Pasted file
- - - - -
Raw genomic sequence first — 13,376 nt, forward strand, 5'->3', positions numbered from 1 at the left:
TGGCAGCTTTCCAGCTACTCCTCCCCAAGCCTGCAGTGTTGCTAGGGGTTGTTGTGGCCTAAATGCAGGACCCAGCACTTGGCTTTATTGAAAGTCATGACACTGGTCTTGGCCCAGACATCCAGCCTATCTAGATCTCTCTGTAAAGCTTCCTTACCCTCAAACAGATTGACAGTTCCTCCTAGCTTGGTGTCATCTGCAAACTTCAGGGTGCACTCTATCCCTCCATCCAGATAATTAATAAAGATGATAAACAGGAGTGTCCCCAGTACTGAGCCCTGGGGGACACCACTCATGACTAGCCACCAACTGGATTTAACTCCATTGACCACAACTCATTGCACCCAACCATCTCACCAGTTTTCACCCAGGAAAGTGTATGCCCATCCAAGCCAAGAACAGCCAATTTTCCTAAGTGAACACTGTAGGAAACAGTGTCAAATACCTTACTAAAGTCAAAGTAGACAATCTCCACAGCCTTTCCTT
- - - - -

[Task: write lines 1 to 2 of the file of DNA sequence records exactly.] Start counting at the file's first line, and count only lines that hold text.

Raw genomic sequence first — 13,376 nt, forward strand, 5'->3', positions numbered from 1 at the left:
TGGCAGCTTTCCAGCTACTCCTCCCCAAGCCTGCAGTGTTGCTAGGGGTTGTTGTGGCCTAAATGCAGGACCCAGCACTTGGCTTTATTGAAAGTCATGACACTGGTCTTGGCCCAGACATCCAGCCTATCTAGATCTCTCTGTAAAGCTTCCTTACCCTCAAACAGATTGACAGTTCCTCCTAGCTTGGTGTCATCTGCAAACTTCAGGGTGCACTCTATCCCTCCATCCAGATAATTAATAAAGATGATAAACAGGAGTGTCCCCAGTACTGAGCCCTGGGGGACACCACTCATGACTAGCCACCAACTGGATTTAACTCCATTGACCACAACTCATTGCACCCAACCATCTCACCAGTTTTCACCCAGGAAAGTGTATGCCCATCCAAGCCAAGAACAGCCAATTTTCCTAAGTGAACACTGTAGGAAACAGTGTCAAATACCTTACTAAAGTCAAAGTAGACAATCTCCACAGCCTTTCCTT